You can make the claim, I suppose, that in /one session/ the players have a greater range of choice, but that range within a single session does not make the overall degree of choice higher over a course of 200 sessions. If your game only lasts 10-20 sessions of so, you /might/ get an objective net benefit against the first 10-20 sessions of a sandbox. I wouldn't count on it, and I would not assume a game lasting only 10-20 sessions.

      As I said, you can be in a wizard school in a sandbox; you cannot be in a sandbox in a game focusing on a wizard school.

      But you are right. This is tedious.

      I have been trying to avoid going too deeply into where "they make the parameters in which they want to make decisions" creates real differences, and, for what I want out of gaming, makes the game lose value. But I will if you want me to.

    4. Your analogy is logically fallacious. The difficulty of lifting weight is impacted by the force of gravity, which is applied equally (objectively) to all things on this planet. For the last time, RPGs DO NOT WORK LIKE THAT.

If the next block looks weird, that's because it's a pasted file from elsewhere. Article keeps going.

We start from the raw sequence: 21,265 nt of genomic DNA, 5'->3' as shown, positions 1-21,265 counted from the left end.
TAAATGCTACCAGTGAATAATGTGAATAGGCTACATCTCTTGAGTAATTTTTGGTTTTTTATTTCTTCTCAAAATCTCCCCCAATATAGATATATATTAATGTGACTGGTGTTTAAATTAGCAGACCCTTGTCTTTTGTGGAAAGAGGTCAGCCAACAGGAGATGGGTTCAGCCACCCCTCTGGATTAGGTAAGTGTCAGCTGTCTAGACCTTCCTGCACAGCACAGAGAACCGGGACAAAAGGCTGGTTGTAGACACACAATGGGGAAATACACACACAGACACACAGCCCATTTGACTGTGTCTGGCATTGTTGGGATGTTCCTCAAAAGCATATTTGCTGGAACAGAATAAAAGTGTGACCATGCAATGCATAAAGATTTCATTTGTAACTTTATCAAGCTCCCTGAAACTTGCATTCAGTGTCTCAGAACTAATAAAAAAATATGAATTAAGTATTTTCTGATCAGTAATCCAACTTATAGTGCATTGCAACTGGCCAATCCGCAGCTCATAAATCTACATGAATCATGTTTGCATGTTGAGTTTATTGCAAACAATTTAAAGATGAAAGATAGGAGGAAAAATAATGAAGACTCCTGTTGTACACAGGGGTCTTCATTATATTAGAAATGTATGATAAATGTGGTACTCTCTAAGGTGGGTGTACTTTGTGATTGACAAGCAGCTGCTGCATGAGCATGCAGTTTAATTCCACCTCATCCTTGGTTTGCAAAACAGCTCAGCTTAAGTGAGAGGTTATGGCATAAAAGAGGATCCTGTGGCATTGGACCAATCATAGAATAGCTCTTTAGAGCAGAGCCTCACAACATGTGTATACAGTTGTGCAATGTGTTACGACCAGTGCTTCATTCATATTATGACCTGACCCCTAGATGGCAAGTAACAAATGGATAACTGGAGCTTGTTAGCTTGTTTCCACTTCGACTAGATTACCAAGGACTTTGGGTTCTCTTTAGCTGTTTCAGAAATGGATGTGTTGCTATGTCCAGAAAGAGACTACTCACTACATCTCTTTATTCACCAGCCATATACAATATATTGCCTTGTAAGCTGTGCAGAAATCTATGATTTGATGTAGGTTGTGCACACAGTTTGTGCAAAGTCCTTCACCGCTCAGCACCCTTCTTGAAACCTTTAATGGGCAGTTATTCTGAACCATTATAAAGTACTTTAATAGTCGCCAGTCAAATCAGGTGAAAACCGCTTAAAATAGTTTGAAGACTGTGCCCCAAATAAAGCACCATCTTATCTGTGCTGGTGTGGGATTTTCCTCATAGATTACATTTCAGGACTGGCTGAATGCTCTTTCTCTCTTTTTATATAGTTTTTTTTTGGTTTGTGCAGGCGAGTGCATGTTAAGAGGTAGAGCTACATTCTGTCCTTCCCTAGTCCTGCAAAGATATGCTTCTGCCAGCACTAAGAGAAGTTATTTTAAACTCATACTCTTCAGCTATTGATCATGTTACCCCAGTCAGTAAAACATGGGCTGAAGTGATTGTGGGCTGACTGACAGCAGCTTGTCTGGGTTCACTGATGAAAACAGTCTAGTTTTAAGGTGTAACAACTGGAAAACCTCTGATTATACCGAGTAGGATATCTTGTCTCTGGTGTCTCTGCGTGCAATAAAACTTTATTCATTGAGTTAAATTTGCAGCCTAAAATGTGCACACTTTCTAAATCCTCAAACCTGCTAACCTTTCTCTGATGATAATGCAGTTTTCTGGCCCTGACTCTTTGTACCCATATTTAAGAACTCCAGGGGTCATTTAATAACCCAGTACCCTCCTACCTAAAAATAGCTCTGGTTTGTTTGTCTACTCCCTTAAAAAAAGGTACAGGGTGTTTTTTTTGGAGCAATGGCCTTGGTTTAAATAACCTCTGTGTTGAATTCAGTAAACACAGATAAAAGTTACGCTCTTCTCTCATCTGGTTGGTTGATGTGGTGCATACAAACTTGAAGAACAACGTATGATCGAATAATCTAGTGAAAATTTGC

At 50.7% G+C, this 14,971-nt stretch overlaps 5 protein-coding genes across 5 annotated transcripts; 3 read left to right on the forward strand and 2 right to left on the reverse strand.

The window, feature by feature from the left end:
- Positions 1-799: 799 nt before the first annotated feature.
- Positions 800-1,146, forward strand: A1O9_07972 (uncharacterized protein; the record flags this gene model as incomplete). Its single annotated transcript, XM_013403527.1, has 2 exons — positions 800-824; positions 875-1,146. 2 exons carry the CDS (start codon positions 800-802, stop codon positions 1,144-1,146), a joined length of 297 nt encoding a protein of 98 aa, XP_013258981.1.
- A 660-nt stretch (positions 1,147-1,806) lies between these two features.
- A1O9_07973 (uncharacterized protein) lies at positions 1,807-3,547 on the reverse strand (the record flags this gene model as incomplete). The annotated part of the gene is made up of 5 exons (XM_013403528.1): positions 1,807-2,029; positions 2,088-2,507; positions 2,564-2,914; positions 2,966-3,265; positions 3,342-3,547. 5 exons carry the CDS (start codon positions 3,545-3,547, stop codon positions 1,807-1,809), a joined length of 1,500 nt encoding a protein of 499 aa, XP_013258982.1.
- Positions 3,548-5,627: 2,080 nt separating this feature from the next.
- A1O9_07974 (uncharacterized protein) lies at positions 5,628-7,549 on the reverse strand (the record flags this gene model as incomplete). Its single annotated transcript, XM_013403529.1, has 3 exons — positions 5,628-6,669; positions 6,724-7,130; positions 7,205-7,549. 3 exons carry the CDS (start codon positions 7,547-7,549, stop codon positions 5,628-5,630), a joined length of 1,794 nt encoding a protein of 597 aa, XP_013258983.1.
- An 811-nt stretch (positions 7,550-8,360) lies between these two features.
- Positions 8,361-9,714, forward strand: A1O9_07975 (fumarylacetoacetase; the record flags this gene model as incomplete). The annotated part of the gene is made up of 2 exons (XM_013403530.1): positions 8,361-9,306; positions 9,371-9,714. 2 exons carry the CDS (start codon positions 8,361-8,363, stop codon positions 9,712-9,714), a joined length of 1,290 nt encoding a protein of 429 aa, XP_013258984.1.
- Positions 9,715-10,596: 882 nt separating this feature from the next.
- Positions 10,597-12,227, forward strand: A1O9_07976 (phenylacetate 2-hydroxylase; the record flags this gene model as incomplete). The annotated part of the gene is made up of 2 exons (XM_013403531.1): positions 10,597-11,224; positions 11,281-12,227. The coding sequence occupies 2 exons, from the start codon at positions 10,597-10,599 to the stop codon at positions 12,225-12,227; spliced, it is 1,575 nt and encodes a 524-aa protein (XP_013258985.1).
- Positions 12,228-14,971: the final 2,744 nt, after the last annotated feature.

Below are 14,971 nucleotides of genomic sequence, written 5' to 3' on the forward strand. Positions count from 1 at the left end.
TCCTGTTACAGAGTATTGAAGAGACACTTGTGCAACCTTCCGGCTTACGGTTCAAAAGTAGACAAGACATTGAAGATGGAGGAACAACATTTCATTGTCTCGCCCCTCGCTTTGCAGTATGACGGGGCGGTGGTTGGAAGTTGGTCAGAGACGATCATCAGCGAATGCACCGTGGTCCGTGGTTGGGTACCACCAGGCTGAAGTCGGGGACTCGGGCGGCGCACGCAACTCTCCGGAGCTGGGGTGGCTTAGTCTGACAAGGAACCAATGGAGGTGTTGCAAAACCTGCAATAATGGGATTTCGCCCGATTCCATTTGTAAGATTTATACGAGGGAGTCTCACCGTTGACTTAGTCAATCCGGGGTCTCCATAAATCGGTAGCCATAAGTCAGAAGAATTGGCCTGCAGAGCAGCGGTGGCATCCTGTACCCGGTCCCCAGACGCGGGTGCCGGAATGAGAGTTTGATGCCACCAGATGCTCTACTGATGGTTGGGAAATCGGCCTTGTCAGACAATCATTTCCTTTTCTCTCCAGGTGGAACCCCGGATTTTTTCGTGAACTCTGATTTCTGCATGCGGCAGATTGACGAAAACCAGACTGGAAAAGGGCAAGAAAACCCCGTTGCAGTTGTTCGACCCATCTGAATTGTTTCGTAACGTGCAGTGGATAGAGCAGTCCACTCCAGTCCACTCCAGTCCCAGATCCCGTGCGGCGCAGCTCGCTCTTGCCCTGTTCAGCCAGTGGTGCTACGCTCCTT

5. I think we had better agree to disagree here. I don't think I am any closer to convincing you, and I know that you are no closer to convincing me.

      Ultimately, what is important is that we both have games we like, even if they are different.


  4. Sure, but you're kidding yourself if you think there is an objective way to measure this stuff. Games don't have an absolute weight, whereas 150 lbs. weighs 150 lbs.

    1. Information theorists would disagree with you. There is a branch of applied mathematics which does objectively measure this stuff.

    2. (From that standpoint, it is not the objective effort being lower, but the perceived value being higher that is important. And, as perceived value is subjective, no one can argue with you there. IMHO, you should always strive for increased value, however you define it, and therefore you are doing it right. For you.)